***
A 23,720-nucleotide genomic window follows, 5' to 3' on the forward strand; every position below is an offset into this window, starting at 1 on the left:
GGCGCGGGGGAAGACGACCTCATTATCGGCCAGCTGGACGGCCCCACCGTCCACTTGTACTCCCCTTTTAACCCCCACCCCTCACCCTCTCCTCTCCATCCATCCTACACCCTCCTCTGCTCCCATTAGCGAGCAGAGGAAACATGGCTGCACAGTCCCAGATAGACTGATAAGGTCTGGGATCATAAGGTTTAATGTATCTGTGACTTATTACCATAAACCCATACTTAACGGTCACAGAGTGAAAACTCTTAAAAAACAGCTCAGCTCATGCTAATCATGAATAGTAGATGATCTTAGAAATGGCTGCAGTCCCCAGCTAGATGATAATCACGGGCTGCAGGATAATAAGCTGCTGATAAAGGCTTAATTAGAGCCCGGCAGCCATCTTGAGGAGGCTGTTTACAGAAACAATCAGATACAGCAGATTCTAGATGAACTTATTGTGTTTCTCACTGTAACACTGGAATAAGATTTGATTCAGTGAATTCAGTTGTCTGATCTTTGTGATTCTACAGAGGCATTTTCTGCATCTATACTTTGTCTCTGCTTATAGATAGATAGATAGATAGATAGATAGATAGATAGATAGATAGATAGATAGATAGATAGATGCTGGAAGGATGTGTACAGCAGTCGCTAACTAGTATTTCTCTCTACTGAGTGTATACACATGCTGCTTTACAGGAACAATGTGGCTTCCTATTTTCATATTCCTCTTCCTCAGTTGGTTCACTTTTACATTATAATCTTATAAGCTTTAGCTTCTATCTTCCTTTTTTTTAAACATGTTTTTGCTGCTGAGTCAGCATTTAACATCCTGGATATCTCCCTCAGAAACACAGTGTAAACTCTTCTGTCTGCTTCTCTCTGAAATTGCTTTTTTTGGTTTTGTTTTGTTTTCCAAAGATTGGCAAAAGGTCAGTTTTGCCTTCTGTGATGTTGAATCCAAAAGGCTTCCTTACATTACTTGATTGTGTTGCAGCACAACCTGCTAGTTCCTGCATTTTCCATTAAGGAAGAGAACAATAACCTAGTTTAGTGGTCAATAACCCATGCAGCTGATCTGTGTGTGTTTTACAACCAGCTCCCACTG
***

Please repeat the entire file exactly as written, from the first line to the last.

A 23,720-nucleotide genomic window follows, 5' to 3' on the forward strand; every position below is an offset into this window, starting at 1 on the left:
GGCGCGGGGGAAGACGACCTCATTATCGGCCAGCTGGACGGCCCCACCGTCCACTTGTACTCCCCTTTTAACCCCCACCCCTCACCCTCTCCTCTCCATCCATCCTACACCCTCCTCTGCTCCCATTAGCGAGCAGAGGAAACATGGCTGCACAGTCCCAGATAGACTGATAAGGTCTGGGATCATAAGGTTTAATGTATCTGTGACTTATTACCATAAACCCATACTTAACGGTCACAGAGTGAAAACTCTTAAAAAACAGCTCAGCTCATGCTAATCATGAATAGTAGATGATCTTAGAAATGGCTGCAGTCCCCAGCTAGATGATAATCACGGGCTGCAGGATAATAAGCTGCTGATAAAGGCTTAATTAGAGCCCGGCAGCCATCTTGAGGAGGCTGTTTACAGAAACAATCAGATACAGCAGATTCTAGATGAACTTATTGTGTTTCTCACTGTAACACTGGAATAAGATTTGATTCAGTGAATTCAGTTGTCTGATCTTTGTGATTCTACAGAGGCATTTTCTGCATCTATACTTTGTCTCTGCTTATAGATAGATAGATAGATAGATAGATAGATAGATAGATAGATAGATAGATAGATAGATAGATGCTGGAAGGATGTGTACAGCAGTCGCTAACTAGTATTTCTCTCTACTGAGTGTATACACATGCTGCTTTACAGGAACAATGTGGCTTCCTATTTTCATATTCCTCTTCCTCAGTTGGTTCACTTTTACATTATAATCTTATAAGCTTTAGCTTCTATCTTCCTTTTTTTTAAACATGTTTTTGCTGCTGAGTCAGCATTTAACATCCTGGATATCTCCCTCAGAAACACAGTGTAAACTCTTCTGTCTGCTTCTCTCTGAAATTGCTTTTTTTGGTTTTGTTTTGTTTTCCAAAGATTGGCAAAAGGTCAGTTTTGCCTTCTGTGATGTTGAATCCAAAAGGCTTCCTTACATTACTTGATTGTGTTGCAGCACAACCTGCTAGTTCCTGCATTTTCCATTAAGGAAGAGAACAATAACCTAGTTTAGTGGTCAATAACCCATGCAGCTGATCTGTGTGTGTTTTACAACCAGCTCCCACTG